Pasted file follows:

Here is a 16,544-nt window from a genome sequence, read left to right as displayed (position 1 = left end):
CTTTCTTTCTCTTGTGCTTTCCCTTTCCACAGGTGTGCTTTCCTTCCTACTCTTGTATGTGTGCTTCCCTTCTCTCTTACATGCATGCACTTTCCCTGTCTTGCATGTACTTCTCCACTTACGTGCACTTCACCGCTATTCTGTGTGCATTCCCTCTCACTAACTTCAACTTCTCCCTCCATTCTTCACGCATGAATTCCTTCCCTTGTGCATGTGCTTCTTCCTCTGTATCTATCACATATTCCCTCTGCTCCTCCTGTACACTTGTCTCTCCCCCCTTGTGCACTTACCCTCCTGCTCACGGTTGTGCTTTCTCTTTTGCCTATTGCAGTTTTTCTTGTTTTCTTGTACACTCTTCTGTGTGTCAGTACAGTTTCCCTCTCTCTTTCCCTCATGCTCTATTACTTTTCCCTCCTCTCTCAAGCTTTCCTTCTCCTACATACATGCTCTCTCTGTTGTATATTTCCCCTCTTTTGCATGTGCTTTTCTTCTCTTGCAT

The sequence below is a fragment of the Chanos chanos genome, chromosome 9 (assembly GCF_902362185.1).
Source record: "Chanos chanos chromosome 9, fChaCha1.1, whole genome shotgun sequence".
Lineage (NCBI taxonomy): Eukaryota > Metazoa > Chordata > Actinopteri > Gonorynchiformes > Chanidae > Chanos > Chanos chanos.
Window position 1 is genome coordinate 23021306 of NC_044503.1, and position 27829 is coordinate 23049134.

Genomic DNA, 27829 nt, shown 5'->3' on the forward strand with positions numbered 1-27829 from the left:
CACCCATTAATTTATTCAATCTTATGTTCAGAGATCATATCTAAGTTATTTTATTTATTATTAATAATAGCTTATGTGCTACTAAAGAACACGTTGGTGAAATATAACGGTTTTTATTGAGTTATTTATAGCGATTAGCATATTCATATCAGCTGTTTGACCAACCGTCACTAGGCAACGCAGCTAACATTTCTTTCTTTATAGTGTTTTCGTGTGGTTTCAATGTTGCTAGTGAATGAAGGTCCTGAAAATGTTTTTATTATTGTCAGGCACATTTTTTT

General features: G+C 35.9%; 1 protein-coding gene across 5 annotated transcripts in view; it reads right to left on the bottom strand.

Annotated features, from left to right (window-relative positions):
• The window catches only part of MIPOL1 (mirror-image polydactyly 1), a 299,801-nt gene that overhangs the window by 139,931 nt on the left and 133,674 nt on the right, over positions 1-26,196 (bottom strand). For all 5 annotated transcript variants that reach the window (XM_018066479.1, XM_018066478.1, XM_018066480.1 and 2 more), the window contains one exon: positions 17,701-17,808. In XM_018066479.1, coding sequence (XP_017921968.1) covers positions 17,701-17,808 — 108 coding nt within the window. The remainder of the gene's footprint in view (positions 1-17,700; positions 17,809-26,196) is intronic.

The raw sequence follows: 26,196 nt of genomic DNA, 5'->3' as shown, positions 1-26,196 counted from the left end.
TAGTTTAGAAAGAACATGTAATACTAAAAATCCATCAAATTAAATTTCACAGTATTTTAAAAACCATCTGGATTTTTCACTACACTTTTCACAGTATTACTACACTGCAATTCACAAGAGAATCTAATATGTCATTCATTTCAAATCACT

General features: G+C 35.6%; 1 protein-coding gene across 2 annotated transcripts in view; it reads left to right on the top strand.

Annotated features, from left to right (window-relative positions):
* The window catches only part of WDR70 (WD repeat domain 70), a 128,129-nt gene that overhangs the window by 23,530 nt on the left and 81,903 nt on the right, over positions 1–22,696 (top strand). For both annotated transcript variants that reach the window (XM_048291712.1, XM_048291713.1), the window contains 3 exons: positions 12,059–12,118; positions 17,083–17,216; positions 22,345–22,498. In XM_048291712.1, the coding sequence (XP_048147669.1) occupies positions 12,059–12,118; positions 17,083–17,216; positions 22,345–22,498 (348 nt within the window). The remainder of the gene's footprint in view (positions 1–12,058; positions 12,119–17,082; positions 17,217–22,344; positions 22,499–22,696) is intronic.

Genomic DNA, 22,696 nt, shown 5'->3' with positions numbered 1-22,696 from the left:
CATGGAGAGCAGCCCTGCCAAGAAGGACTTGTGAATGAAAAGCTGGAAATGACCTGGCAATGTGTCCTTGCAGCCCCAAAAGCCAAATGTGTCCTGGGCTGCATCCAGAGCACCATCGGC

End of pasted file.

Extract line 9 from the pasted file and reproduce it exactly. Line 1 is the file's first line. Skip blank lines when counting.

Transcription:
General features: G+C 35.9%; 1 protein-coding gene across 5 annotated transcripts in view; it reads right to left on the bottom strand.